Though that director who cross-gender cast him later became his friend, he said the experience was less than affirming, unlike his experience on the set of “Transparent,” which he said had many transgender people on and off-camera.
Figaredo was cast as an Arab-American activist during an episode set in Israel. While the role was male, whether it was cis or trans didn’t matter to the storyline, so Figaredo played it as trans. He said the racial, cultural, sexual and gender diversity of those working both on and off-camera encouraged an open and authentic environment that elicited better on-screen performances.
“A major plot point changed because a member of the crew had an experience with being queer in Palestine and related to the cast,” Figaredo said. “Someone rewrote a character to be in that situation.”
Figaredo emphasized the importance of normalizing people’s differences and fostering an open culture in the entertainment industry “where people feel empowered and accept the diversity around them.”
He said he said he has experienced “major strides” in trans casting in the past two years particularly, and noted the Citibank ad campaign he was a part of.
“Citibank unrolled an ad campaign of trans people and couples due to their preferred name campaign,” he said. “I was cast with my partner who identifies as cis-male and uses he/him pronouns.”
Figaredo and Horton said it is important to have more transgender people working both on stage and behind the scenes and to have more trans stories told. This is so more trans actors can find authentic and affirming work.
Horton, who holds a bachelor’s of fine arts degree in dance from Towson University, said she auditioned as a “male” early in her career, despite experiencing physical changes that had to be awkwardly concealed for performances, because that was the only way she could find work.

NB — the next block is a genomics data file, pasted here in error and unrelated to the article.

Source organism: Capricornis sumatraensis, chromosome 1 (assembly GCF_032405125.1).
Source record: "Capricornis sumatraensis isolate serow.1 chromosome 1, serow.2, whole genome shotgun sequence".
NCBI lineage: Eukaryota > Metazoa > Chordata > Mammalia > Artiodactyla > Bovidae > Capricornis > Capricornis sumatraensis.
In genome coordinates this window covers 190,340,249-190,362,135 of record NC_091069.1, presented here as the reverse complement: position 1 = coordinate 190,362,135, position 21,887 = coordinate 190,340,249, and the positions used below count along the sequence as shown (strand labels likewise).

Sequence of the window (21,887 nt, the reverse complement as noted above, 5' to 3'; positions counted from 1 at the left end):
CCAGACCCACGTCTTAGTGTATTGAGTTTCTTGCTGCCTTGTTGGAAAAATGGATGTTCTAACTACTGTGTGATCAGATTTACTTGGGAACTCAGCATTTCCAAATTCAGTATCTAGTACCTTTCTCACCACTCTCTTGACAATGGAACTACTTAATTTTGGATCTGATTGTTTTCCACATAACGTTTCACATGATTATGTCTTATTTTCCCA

But last year she was hand-picked for a role in a production about Andy Warhol because she identified as a trans woman. She said this should happen more often.
“I think we need to have more trans stories,” she said. “More diverse trans stories. We see the sex workers and how he or she feels so terrible and about being born in the wrong body, but what else is there? Can we get a love story or something where being trans is the least important part of the story?”
Horton said she and her friends who are trans women often laugh and joke with each other that they could make a good ensemble TV show cast with their diversity of experiences and backgrounds. She is hopeful to see such stories in the future.
“As we have more trans visibility, we’ll have more trans storytellers,” she said.
Figaredo also said that things change fast and “that bodes well for the future of trans people in Hollywood.”
In December, Gottmik, a high-femme drag artist, was announced as the first transmasculine contestant on season 13 of RuPaul’s ‘Drag Race,’ and follows season 9’s Peppermint, a trans woman and the first transgender performer cast.
Figaredo said he looks forward to more diversity in trans representation as the industry grows and becomes more inclusive.
Still, the SAG-AFTRA study concluded despite ongoing positive change, which includes a growing acceptance for LGBTQ performers, the survey results suggest “additional work needs to be done to address discrimination and harrassment,” which keeps many from using their talents to enrich the industry and the culture as a whole.